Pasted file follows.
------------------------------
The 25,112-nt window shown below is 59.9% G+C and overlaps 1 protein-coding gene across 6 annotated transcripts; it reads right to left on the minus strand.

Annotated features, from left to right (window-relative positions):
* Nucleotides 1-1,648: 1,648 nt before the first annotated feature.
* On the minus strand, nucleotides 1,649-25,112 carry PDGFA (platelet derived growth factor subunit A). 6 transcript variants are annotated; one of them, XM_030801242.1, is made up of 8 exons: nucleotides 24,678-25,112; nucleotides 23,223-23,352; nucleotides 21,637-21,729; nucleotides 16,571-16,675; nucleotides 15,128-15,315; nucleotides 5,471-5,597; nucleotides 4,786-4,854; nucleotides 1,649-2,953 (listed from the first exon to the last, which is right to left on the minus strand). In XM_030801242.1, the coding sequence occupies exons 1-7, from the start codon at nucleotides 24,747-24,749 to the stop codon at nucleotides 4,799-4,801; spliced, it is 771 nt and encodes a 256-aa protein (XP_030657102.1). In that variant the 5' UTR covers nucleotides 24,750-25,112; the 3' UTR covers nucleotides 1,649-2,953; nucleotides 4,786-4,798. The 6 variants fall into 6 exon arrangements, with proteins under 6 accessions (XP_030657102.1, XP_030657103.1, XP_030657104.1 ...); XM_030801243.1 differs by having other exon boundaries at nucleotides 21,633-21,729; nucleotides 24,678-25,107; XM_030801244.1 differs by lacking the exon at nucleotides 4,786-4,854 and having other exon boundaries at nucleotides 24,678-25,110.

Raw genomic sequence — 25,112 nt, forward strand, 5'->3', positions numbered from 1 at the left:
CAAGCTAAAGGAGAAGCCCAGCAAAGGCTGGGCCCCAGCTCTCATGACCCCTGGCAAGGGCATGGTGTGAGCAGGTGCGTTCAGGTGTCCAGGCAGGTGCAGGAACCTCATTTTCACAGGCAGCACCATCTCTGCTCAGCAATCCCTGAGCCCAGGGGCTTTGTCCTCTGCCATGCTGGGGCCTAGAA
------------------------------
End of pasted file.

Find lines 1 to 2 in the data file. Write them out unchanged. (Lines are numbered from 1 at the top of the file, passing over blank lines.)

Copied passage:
The 25,112-nt window shown below is 59.9% G+C and overlaps 1 protein-coding gene across 6 annotated transcripts; it reads right to left on the minus strand.

Annotated features, from left to right (window-relative positions):